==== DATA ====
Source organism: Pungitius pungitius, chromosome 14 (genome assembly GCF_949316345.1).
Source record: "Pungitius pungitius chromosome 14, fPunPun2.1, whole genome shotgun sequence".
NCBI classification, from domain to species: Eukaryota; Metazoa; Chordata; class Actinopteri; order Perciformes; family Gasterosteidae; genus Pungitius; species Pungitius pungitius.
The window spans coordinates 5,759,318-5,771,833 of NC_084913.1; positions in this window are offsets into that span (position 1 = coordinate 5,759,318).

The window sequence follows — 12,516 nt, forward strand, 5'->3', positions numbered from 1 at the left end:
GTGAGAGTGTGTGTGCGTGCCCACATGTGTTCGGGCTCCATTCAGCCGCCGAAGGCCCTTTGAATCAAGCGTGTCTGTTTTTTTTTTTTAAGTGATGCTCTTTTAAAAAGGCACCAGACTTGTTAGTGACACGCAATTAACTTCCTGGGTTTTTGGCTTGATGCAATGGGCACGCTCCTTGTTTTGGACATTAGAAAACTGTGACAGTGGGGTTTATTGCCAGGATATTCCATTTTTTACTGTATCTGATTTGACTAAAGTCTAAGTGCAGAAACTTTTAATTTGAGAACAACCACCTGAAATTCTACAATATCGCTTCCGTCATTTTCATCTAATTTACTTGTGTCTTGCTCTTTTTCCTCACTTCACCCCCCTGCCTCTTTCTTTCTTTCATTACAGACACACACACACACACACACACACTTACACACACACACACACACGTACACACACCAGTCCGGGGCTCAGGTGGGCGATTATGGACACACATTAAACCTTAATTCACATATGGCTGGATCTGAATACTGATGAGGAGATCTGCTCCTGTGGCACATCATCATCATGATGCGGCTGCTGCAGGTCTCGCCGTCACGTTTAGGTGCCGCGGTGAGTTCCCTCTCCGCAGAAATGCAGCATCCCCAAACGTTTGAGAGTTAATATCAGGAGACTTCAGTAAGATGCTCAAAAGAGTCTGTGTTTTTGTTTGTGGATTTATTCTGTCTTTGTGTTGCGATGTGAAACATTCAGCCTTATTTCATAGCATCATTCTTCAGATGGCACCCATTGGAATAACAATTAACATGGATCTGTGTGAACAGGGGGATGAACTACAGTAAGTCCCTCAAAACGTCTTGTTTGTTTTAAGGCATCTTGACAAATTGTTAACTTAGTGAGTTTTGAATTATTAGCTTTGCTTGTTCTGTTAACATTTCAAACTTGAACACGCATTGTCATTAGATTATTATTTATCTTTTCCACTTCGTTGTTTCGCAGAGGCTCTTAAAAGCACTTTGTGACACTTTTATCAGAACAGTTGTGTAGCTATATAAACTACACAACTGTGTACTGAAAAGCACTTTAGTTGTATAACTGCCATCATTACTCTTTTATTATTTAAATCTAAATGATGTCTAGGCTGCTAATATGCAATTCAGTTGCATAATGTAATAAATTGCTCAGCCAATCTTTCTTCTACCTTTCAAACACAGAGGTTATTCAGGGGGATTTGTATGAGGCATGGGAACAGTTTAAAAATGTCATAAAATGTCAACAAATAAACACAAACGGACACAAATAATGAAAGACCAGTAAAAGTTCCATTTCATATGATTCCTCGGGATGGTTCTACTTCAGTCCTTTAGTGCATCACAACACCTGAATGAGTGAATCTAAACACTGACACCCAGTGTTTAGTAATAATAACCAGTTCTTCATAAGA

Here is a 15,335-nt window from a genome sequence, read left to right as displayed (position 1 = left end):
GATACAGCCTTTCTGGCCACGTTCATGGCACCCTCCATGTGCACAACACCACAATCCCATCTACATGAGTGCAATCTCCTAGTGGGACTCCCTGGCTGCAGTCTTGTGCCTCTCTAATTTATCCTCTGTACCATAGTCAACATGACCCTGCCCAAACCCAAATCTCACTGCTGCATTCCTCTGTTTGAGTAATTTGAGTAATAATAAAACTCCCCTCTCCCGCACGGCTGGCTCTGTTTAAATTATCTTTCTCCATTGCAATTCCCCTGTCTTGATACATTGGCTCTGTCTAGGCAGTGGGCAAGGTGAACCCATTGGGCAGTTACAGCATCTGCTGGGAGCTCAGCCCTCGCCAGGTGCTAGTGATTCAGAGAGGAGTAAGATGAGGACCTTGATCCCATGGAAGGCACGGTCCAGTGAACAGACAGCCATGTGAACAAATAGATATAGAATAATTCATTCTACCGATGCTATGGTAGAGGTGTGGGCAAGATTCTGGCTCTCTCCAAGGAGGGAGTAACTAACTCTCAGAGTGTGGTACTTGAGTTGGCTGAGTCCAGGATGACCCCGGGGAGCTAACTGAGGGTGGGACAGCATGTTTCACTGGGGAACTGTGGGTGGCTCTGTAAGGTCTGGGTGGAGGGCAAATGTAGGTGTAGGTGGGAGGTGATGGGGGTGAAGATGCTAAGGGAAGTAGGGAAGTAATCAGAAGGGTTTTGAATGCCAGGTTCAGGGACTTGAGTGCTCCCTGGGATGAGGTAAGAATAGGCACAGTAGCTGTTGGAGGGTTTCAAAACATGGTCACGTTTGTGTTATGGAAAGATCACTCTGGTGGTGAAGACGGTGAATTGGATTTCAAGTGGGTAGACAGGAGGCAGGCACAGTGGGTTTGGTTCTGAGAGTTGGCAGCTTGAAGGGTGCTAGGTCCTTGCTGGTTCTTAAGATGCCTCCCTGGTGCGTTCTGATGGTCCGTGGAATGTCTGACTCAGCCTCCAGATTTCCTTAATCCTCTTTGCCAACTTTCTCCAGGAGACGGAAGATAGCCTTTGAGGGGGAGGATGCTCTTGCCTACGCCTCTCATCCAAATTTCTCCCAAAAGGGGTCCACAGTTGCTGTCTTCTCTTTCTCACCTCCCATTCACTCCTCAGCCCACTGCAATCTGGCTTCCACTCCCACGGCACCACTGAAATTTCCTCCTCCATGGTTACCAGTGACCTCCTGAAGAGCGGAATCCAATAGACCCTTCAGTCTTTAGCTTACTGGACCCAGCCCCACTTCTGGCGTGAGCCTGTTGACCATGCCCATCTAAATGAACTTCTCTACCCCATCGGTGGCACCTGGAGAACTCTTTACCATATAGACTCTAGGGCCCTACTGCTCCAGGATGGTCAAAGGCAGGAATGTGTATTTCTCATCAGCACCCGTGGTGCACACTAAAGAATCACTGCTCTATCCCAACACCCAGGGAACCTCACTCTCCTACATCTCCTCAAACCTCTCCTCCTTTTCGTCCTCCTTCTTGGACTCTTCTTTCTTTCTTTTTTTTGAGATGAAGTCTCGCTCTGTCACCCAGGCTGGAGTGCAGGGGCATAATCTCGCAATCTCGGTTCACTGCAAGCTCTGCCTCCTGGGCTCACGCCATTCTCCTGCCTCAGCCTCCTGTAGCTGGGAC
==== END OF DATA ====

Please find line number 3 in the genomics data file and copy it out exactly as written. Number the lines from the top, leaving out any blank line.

NCBI classification, from domain to species: Eukaryota; Metazoa; Chordata; class Actinopteri; order Perciformes; family Gasterosteidae; genus Pungitius; species Pungitius pungitius.